You can listen to Eva’s reading here.

Eva Bourke is a poet and translator. She is originally from Germany and came to live and work in Ireland in her twenties. She has published seven collections of poetry, the most recent being In Seeing Yellow (Dedalus 2018). She has published several anthologies and collections of poetry in translation both in English and German, has edited together with Borbála Faragó an anthology entitled Landing Places – Immigrant Poets in Ireland (Dedalus 2010) and she co-edited with Vincent Woods, fermata: Writings inspired by Music (Artisan House, 2016). Her work has been widely translated and has received numerous awards and bursaries. She is a member of Aosdána.

#EuropeForCulture                    #EYCH

16th July

Leah Umansky

You can listen to Leah’s reading here.

Leah Umansky lives in New York City and is the author of The Barbarous Century (Eyewear Publishing, 2018), Domestic Uncertainties (Blazevox 2012) and two chapbooks, the dystopian themed Straight Away the Emptied World (Kattywompus Press, 2016) and the Mad Men inspired Don Dreams and I Dream (Kattywompus Press 2014). A graduate of the MFA program in poetry at Sarah Lawrence College, she is also the curator and host of The COUPLET Reading Series in New York City.

Her poems have appeared or are forthcoming in such places as Poetry Magazine, Magma, Barrow Street, Salamander, Pleiades, and Plume, as well as in the anthologies The Golden Shovel Anthology, Misrespresented Peoples (NYQ Books, 2018) and The Eloquent Poem (Persea Books, 2019). Some of her Game of Thrones inspired poems have been translated into Norwegian and Bengali.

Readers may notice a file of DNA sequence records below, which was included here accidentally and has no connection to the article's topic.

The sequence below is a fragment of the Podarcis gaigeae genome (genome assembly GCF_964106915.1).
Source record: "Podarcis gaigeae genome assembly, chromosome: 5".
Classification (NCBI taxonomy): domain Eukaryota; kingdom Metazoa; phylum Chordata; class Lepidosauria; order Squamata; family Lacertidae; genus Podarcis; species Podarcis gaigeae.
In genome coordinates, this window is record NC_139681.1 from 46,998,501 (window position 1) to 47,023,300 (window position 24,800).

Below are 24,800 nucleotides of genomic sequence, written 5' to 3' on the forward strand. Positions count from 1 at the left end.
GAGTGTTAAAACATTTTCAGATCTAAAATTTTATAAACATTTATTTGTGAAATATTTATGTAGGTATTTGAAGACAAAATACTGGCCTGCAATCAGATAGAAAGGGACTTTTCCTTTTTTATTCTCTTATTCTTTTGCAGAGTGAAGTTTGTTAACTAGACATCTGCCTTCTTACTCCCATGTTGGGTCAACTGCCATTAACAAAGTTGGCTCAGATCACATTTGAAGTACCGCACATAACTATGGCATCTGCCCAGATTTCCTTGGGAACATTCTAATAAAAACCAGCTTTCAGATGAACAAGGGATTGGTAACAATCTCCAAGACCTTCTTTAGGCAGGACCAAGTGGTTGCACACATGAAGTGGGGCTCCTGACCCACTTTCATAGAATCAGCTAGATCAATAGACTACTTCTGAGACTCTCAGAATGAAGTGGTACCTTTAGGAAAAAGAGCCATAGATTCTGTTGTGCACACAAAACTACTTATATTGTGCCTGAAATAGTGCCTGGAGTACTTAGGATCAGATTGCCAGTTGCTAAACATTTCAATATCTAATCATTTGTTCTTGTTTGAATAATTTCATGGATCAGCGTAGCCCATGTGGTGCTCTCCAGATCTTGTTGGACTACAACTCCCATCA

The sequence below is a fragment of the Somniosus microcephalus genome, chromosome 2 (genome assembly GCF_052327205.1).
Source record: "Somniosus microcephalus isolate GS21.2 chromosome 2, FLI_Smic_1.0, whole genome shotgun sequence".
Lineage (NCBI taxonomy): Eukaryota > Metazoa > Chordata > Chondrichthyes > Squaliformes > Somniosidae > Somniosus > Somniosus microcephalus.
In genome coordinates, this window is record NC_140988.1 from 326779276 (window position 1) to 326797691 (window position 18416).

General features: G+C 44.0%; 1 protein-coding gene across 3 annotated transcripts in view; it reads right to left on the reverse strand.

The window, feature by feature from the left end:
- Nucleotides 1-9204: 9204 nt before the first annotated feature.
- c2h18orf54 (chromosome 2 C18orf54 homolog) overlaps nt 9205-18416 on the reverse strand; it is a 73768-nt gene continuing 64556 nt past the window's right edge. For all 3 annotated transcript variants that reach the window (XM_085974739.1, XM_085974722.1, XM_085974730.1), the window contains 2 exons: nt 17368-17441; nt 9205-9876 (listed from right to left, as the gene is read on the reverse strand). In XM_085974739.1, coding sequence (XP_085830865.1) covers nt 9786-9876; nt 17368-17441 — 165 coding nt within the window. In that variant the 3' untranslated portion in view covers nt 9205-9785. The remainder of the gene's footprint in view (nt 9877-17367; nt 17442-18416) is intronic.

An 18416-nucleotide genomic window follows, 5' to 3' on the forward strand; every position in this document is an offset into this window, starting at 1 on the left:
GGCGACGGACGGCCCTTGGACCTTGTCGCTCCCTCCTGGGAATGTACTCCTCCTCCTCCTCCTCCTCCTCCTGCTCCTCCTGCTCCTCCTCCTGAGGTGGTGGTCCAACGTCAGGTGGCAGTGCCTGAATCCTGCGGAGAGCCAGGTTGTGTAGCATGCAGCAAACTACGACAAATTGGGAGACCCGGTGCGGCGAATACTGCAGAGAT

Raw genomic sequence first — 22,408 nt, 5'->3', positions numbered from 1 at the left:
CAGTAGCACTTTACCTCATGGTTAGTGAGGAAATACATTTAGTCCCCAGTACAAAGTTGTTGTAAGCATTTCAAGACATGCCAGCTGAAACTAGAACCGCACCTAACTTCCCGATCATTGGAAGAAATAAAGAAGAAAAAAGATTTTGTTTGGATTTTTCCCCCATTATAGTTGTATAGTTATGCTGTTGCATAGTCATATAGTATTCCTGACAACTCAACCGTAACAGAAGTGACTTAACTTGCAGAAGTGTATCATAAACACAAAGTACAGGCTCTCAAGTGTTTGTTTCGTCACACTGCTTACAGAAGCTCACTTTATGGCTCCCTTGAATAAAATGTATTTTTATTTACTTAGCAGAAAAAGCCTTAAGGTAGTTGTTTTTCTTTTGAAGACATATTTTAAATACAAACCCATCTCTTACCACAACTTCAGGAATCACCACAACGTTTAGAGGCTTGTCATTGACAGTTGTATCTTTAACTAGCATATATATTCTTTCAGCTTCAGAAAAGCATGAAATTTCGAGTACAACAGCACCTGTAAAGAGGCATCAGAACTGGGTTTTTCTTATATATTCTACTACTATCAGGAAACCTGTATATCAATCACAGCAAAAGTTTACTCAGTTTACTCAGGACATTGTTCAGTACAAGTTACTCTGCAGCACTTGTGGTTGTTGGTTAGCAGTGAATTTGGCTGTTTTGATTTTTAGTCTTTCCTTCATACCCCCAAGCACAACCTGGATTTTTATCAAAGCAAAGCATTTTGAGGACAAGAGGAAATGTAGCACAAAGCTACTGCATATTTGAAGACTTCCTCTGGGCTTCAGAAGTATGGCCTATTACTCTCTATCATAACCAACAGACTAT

For more about Leah visit leahhumansky.com

23rd July

David Starkey, Paul Willis and Chryss Yost

You can listen to David’s reading here.

David Starkey directs the Creative Writing Program at Santa Barbara City College, where he is Professor of English. He has published seven full-length collections of poetry, most recently It Must Be Like the World (Pecan Grove, 2011), Circus Maximus (Biblioasis, 2013) and Like a Soprano (Serving House, 2014), an episode-by-episode revisioning of The Sopranos TV series. In addition, over the past twenty-eight years he has published more than 400 poems in literary journals such as Alaska Quarterly Review, American Scholar, Antioch Review, Barrow Street, Georgia Review, Massachusetts Review, Notre Dame Review, Poetry East, Southern Review, Southern Humanities Review, and Southern Poetry Review. Creative Writing: Four Genres in Brief (Bedford/St. Martin’s) will soon be in its third edition and is currently one of the best-selling creative writing textbooks in North America.

Reviewing Starkey’s work in The Georgia Review, Paul Zimmer praised his “wonderful language” and “amazing lines,” concluding, “Starkey is an entertaining and resourceful poet.” David Kirby wrote that “the great philosophers weave in and out of these poems, hand in hand with the great criminals, and David Starkey is a step behind them, missing nothing.” And Eloise Klein Healy found Starkey’s poems to be “awash with reports from the senses and in full-throated song about it all. Wise, witty, and wide-ranging, this is poetry that will reward the reader with the kind of delight one feels in the face of masterwork.”

You can listen to Paul’s reading here.

Paul Willis is a professor of English at Westmont College in Santa Barbara, where he has taught creative writing and British Renaissance literature since 1988. With David Starkey, he edited the anthology In a Fine Frenzy: Poets Respond to Shakespeare (University of Iowa Press, 2005). His work in creative nonfiction is Bright Shoots of Everlastingness: Essays on Faith and the American Wild (WordFarm, 2005), and his three full collections of poems are Visiting Home (Pecan Grove Press, 2008), Rosing from the Dead (WordFarm, 2009), and Say This Prayer into the Past (Cascade Books, 2013). He is also the author of an eco-fantasy quartet, The Alpine Tales (WordFarm, 2010), portions of which were previously published as separate novels by Avon Books.